By Arab News
By Frank Kane
Iran is facing a double financial meltdown, with soaring inflation and an economy expected to shrink by 6 percent in 2019, the International Monetary Fund said on Monday.
In addition, the IMF’s projection was calculated before US President Donald Trump this month told buyers of Iranian oil to halt purchases by May or face sanctions, ending six months of exemptions that allowed Iran’s eight biggest customers to continue with imports.
That move followed the resumption of sanctions against Iran’s oil exports last November.
“Clearly the re-imposition of sanctions and the removal of the waivers will have additional negative impact on the Iranian economy both in terms of growth and in terms of inflation, and inflation could reach 40 percent or even more this year,” said Jihad Azour, director of the IMF’s Middle East and Central Asia department.
US sanctions against Iran have already cost the regime in Tehran more than $10 billion in lost oil revenue.
Meanwhile the Iranian currency, the rial, lost more than 60 percent of its value last year, disrupting Iran’s foreign trade and increasing annual inflation even further.
The official exchange rate is set at 42,000 Iranian rials to the US dollar, but the real market rate is currently about 144,000. Iran needs to work to eliminate the gap between the market exchange rate and the official exchange rate, said Azour.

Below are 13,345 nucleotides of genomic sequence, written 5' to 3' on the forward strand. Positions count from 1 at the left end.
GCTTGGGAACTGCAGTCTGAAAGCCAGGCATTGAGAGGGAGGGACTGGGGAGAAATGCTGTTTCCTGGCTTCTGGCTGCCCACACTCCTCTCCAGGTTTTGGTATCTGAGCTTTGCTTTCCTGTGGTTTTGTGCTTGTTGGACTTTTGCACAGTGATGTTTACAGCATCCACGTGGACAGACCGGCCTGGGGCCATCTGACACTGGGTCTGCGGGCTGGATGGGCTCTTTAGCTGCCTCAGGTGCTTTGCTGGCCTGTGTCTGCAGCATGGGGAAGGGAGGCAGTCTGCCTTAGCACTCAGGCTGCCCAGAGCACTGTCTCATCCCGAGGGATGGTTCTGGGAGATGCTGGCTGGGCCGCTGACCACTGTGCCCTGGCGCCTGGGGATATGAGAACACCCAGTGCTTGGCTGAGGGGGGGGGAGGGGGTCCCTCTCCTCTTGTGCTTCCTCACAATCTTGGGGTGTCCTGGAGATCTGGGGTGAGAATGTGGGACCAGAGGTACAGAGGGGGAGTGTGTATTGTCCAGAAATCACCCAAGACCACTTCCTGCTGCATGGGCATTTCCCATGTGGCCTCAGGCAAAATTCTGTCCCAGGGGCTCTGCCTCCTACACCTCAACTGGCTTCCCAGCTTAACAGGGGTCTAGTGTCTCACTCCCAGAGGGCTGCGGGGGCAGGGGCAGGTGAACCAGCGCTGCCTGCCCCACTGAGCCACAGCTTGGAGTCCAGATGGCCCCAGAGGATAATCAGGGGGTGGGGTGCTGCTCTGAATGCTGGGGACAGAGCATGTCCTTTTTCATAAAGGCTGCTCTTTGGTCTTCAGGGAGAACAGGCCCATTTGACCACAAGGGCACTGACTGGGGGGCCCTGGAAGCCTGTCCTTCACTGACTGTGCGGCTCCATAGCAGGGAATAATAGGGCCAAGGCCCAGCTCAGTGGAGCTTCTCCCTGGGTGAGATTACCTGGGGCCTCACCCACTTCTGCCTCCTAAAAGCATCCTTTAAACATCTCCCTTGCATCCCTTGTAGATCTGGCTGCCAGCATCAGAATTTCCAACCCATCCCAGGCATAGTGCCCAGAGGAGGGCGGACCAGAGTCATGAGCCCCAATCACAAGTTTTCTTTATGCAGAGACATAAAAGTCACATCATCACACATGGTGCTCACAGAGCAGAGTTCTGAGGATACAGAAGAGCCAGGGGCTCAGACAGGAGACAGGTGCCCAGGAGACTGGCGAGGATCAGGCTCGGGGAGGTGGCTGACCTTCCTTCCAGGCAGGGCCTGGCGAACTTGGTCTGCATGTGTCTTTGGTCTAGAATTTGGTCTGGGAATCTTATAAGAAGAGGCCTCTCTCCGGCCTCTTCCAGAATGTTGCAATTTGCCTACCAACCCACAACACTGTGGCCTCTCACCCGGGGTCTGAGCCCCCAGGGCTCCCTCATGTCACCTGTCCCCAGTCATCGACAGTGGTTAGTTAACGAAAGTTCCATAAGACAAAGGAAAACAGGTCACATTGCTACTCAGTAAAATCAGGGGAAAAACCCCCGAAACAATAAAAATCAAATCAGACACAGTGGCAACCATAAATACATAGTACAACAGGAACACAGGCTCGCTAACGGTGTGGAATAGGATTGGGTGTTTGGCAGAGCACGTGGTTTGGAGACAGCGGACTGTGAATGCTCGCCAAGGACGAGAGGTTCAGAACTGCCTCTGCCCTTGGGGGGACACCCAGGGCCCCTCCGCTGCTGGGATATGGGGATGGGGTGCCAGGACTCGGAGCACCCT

The currency’s slide, from about 43,000 at the end of last year, has eroded the value of ordinary Iranians’ savings, triggering panic buying of dollars. In addition, Tehran’s bazaar traders and businessmen, traditional supporters of the regime, have complained that they are unable to operate their businesses because of the fluctuating dollar exchange rate.
The weak currency and soaring inflation have led to outbreaks of sporadic street protests in Tehran and elsewhere since late 2017.
Despite the negative economic outlook for Iran, Azour said there was little chance of “contagion” spreading to the rest of the region as a result of Iranian problems because the country was relatively disconnected from trading patterns in the region.